Sermon Commentary for Sunday, December 2, 2018
Luke 21:25-36 Commentary
For Luke “as it was in the beginning” might be a good slogan to encapsulate his Gospel’s conclusion. Because when Luke began, we heard a lot of very dramatic rhetoric as to what the coming of the Messiah would entail. Even the Virgin Mary’s song in Luke 1—the Magnificat—is filled with violent imagery. We read about the rich being sent away empty, about the proud being overthrown, and just generally about the great reversal of fortune that would come as a result of the child Mary was carrying.
Then when John the Baptist appears in Luke 3, he also makes claims that are on the grand side. He predicts great upheavals and then claims that ALL of humanity would see these things. His words to even the religious leaders of the day were laced with bracing imagery of axes being laid to roots and such. Both Mary and John the Baptist speak (and sing) in ways that let you know something BIG is on its way!
But then Jesus of Nazareth appears and for the longest time things get kind of quiet. Jesus is doing many good things, saying memorable phrases, healing people. But no valleys were getting exulted. No mountains were falling into the heart of the sea. The haughty rich were snug and secure in their mansions, and the poor were not being filled with good things. It got to the point (as you can read in Luke 7) where even John the Baptist thought he had made a mistake in identifying his cousin Jesus as the great Coming One and so dispatched a cadre of followers to ask a heartbreaking question of Jesus: “Are you the one who was to come or should we wait for someone else?” Loosely paraphrased, John wonders if they should wait for someone better!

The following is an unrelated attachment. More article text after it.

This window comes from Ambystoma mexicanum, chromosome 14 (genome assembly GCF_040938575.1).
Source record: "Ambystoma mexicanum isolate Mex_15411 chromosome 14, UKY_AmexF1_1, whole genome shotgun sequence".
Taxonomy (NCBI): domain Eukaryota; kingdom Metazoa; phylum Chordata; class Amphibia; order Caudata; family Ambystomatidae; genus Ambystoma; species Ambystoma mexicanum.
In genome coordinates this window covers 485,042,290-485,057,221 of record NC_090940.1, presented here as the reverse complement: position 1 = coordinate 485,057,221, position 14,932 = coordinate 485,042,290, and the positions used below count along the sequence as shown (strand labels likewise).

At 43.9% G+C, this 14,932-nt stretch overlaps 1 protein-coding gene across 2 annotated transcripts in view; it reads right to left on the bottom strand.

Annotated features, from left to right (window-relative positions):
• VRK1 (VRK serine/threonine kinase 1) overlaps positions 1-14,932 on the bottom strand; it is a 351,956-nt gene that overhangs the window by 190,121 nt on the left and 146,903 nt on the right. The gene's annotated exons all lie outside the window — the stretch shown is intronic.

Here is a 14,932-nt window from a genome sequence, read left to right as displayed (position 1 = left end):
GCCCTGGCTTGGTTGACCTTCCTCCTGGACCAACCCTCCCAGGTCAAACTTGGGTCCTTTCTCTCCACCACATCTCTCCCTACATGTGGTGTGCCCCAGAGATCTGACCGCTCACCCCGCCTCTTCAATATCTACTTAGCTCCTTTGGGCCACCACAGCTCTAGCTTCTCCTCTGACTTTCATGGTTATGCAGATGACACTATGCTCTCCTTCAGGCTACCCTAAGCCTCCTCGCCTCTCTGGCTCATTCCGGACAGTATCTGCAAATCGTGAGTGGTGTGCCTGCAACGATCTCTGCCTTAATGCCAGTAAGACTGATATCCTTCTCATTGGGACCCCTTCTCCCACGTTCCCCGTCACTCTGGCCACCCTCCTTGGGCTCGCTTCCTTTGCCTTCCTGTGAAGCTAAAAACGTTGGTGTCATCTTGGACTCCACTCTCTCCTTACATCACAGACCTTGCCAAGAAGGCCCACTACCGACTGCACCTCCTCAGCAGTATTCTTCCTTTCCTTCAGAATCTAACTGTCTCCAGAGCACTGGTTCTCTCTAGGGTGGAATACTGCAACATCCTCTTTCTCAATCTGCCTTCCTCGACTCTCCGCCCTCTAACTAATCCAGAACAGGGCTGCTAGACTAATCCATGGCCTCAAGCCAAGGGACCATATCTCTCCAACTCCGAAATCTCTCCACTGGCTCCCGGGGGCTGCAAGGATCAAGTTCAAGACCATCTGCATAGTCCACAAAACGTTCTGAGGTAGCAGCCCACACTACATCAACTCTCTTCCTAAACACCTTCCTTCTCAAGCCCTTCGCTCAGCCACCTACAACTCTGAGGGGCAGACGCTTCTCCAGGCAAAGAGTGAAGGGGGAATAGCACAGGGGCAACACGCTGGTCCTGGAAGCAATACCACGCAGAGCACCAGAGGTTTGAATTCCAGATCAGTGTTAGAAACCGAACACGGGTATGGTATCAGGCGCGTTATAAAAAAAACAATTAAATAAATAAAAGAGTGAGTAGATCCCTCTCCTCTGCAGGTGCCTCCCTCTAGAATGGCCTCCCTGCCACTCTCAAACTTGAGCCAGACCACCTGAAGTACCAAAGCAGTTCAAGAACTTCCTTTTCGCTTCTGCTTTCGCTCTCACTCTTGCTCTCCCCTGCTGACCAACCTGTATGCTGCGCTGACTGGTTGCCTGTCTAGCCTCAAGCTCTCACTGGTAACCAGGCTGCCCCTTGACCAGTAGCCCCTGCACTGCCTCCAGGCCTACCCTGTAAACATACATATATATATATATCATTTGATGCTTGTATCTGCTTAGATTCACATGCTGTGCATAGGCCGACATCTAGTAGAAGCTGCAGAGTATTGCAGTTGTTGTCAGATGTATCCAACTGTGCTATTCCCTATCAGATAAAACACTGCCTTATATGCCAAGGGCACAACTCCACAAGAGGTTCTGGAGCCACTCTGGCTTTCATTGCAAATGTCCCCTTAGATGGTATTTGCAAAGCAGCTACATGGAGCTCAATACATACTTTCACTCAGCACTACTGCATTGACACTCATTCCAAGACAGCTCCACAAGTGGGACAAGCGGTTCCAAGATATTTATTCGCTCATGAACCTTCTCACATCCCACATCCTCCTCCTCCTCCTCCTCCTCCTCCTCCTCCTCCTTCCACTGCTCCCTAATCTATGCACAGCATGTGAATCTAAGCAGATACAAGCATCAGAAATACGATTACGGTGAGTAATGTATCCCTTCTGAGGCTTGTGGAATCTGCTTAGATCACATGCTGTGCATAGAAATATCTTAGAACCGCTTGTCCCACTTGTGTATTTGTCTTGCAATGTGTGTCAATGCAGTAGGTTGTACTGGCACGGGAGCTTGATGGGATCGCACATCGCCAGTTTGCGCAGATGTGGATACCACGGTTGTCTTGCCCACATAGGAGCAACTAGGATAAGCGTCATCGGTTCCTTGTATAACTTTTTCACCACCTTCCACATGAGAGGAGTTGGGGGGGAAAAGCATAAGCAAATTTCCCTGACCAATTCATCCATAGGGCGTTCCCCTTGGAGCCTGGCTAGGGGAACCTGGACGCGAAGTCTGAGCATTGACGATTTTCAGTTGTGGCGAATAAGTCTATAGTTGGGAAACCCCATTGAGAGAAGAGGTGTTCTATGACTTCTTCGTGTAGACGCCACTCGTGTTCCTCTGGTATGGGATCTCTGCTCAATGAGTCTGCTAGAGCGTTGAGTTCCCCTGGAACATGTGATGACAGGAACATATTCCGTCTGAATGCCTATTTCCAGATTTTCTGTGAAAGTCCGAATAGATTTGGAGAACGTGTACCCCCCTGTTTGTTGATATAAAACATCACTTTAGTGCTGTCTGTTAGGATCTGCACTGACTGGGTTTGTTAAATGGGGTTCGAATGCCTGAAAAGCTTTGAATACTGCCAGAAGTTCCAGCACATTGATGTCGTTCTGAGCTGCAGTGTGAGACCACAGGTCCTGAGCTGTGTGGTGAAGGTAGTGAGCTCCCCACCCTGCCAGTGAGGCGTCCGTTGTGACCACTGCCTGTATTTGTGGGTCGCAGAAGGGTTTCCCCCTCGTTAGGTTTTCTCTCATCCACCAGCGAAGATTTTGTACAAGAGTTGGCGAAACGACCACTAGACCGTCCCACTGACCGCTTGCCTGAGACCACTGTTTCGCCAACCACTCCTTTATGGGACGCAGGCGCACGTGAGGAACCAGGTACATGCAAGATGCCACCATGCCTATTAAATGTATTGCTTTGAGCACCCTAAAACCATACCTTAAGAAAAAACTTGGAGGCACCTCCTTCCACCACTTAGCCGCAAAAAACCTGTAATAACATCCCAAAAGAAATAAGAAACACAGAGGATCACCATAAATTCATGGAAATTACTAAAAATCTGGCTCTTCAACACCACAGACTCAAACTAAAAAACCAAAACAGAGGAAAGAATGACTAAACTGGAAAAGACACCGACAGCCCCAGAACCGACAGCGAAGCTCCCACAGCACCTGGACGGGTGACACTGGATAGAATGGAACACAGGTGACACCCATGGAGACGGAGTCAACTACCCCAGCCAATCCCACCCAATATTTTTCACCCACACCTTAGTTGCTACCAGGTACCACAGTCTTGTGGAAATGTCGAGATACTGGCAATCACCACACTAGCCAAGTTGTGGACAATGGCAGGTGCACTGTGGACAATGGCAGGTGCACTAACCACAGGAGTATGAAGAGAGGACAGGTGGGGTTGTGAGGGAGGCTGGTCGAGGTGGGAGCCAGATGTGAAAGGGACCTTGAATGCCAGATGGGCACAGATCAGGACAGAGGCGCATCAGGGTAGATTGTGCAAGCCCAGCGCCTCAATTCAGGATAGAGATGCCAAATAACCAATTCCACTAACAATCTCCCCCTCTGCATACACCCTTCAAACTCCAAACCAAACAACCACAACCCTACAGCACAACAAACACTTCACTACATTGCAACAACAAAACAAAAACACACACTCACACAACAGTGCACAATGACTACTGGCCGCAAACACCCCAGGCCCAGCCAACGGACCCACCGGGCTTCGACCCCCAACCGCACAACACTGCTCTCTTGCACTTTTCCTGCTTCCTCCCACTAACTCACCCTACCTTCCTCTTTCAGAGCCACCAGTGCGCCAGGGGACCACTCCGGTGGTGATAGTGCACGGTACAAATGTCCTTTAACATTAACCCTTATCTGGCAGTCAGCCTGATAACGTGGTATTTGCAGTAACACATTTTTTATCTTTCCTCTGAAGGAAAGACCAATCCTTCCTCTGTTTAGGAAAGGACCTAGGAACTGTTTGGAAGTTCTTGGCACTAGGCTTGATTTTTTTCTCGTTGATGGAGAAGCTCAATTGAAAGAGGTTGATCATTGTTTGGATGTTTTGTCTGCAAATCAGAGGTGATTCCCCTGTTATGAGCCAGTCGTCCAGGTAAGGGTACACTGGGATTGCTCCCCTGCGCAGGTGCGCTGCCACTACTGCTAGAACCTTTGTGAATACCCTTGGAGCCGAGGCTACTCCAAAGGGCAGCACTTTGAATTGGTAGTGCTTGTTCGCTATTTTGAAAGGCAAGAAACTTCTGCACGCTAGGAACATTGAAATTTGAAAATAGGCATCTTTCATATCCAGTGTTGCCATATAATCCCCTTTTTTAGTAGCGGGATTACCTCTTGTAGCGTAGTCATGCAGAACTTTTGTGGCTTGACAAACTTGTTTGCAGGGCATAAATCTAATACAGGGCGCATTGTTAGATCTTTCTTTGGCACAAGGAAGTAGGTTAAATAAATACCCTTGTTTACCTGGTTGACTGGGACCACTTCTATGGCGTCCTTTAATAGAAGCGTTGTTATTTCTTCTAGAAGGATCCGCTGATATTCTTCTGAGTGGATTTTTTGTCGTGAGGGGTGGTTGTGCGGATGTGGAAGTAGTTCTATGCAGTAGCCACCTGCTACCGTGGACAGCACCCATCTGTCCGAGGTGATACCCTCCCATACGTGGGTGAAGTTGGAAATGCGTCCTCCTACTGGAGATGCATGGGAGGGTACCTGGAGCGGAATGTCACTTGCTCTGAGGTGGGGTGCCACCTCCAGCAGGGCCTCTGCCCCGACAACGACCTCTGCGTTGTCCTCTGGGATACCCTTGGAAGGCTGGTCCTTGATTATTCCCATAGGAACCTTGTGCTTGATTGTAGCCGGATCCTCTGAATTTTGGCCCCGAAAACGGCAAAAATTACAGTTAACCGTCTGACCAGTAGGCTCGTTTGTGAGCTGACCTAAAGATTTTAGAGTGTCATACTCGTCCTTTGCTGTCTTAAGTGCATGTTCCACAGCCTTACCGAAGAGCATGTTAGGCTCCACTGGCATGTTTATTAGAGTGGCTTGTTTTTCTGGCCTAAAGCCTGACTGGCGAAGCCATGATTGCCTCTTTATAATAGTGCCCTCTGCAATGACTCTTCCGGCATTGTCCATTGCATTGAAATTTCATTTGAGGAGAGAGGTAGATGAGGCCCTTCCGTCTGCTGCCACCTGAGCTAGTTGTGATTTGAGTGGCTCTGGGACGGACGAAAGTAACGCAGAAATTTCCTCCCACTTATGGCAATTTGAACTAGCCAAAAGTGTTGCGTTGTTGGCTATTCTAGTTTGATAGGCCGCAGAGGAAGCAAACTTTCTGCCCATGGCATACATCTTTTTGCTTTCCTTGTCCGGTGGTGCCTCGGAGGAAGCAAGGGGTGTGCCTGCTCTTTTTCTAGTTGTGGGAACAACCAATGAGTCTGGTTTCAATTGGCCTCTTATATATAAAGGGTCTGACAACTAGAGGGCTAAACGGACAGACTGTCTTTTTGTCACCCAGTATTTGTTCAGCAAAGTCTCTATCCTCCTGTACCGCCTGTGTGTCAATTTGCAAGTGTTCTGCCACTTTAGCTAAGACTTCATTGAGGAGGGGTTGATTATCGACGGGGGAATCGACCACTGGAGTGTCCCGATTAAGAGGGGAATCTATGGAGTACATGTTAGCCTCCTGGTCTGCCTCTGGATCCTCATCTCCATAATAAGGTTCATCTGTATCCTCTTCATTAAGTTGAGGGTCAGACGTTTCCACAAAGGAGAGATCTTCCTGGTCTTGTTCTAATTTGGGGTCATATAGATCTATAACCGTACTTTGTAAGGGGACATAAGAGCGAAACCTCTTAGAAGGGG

But Jesus kept making clear that his kingdom, though real and powerful, was of a different nature than the kingdoms of this world. Finally, however, by the time we get to Luke 21, some of this gospel’s rhetoric appears to have swung around full circle as even Jesus starts to talk about public events that all humanity will see. What’s more, those public events will be dramatic and will send people skittering and scattering. You can almost hear John the Baptist crowing, “Now that’s more like it!” Mother Mary may be smiling approvingly in the background, too.